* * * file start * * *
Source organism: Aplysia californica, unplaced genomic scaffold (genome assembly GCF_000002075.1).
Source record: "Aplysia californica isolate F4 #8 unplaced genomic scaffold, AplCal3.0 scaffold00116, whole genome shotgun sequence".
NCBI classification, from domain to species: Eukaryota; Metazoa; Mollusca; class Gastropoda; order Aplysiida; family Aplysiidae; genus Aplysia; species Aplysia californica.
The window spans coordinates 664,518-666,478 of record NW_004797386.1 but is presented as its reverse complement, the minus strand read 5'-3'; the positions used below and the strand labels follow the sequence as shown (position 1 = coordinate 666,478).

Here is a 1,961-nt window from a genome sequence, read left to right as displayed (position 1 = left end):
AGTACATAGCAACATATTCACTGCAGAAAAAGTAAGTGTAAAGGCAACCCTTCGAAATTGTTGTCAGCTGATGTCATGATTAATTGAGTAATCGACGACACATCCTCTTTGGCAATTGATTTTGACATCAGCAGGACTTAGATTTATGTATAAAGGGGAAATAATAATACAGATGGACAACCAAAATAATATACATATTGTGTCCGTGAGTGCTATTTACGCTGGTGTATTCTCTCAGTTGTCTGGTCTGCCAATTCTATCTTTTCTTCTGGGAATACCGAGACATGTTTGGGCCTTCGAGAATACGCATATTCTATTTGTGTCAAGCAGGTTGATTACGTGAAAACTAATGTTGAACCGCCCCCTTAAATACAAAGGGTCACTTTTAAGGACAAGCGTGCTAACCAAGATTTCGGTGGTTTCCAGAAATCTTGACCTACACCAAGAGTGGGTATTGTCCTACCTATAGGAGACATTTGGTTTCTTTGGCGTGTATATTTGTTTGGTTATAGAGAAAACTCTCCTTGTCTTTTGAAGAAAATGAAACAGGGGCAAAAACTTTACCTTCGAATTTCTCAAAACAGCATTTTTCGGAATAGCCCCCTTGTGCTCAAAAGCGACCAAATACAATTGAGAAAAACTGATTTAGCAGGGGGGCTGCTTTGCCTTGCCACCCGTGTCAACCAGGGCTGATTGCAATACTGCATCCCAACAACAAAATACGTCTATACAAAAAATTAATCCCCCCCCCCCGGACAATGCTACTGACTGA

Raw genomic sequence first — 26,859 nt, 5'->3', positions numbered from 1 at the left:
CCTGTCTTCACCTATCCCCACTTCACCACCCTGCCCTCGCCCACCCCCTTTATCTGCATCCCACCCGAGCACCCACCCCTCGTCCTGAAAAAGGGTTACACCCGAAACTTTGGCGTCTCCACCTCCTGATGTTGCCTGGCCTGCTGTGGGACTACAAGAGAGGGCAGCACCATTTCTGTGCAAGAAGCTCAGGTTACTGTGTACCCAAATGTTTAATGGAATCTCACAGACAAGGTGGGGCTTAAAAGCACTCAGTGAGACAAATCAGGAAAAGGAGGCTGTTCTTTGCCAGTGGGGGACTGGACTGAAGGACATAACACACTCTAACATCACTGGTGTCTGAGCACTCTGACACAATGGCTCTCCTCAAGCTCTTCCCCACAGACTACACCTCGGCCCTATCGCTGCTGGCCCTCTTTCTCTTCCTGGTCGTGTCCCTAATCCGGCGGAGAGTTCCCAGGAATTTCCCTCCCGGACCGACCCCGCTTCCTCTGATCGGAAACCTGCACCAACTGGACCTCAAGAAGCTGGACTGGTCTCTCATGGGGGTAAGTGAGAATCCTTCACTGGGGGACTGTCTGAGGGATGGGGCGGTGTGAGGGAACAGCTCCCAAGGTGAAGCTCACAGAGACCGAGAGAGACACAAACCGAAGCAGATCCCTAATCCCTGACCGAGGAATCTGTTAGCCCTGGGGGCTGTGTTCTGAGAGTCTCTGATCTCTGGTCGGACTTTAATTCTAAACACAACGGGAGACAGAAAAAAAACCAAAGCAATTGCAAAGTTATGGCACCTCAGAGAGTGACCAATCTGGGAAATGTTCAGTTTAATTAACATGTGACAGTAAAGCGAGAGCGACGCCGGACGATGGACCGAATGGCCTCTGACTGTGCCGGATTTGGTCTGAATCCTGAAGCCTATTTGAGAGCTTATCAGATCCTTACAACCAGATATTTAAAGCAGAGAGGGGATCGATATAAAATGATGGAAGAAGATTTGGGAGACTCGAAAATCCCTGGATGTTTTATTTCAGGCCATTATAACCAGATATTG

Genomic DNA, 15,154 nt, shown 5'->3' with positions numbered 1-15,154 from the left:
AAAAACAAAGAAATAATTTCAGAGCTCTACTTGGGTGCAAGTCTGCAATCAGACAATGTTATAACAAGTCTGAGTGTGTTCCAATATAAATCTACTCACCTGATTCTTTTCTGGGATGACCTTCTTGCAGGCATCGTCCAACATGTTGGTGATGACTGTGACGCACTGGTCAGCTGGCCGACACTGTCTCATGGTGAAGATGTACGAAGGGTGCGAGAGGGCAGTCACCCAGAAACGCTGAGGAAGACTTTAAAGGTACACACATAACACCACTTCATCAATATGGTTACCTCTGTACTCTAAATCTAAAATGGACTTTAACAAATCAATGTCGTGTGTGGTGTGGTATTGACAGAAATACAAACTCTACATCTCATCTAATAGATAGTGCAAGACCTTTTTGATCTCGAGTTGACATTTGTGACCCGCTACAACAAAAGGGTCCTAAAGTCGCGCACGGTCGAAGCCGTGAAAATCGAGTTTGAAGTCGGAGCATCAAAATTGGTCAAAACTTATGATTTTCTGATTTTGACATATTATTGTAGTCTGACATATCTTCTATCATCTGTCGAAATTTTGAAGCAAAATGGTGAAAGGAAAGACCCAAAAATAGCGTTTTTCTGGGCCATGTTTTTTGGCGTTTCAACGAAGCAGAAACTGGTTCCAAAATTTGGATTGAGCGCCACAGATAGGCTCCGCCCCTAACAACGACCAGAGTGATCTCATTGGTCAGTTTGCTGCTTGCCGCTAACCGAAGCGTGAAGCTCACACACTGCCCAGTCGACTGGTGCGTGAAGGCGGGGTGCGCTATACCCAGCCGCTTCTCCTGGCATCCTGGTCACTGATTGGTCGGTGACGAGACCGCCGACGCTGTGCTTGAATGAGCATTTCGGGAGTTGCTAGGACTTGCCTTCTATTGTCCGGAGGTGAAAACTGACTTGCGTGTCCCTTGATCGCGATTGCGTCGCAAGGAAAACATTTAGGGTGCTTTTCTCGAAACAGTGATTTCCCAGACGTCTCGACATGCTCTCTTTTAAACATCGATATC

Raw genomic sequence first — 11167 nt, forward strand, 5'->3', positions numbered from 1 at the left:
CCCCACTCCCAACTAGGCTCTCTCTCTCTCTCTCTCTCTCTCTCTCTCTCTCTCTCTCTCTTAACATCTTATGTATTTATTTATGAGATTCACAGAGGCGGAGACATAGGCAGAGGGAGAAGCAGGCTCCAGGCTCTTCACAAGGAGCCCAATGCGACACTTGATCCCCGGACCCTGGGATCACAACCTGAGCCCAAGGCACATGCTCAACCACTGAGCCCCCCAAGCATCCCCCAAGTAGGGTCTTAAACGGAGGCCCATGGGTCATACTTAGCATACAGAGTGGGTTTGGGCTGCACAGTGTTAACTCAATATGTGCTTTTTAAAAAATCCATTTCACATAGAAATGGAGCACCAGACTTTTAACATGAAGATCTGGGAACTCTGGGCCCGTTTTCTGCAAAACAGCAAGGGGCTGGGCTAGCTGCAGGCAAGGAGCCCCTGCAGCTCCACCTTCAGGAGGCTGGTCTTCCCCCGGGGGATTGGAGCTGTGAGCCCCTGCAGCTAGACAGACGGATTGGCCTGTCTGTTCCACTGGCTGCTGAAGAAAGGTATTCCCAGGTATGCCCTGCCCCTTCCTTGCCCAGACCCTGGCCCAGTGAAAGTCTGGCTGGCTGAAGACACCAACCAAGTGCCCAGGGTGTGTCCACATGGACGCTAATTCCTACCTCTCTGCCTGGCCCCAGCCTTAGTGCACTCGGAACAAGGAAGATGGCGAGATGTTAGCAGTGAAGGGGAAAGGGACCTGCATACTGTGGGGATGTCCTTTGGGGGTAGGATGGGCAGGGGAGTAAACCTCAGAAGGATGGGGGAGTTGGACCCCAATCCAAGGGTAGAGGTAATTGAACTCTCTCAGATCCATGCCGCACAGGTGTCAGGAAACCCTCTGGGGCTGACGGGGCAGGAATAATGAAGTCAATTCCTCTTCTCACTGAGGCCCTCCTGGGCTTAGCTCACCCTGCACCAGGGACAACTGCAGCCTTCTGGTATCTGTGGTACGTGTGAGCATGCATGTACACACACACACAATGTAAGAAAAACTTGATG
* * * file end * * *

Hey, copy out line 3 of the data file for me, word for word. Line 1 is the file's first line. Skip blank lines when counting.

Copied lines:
NCBI classification, from domain to species: Eukaryota; Metazoa; Mollusca; class Gastropoda; order Aplysiida; family Aplysiidae; genus Aplysia; species Aplysia californica.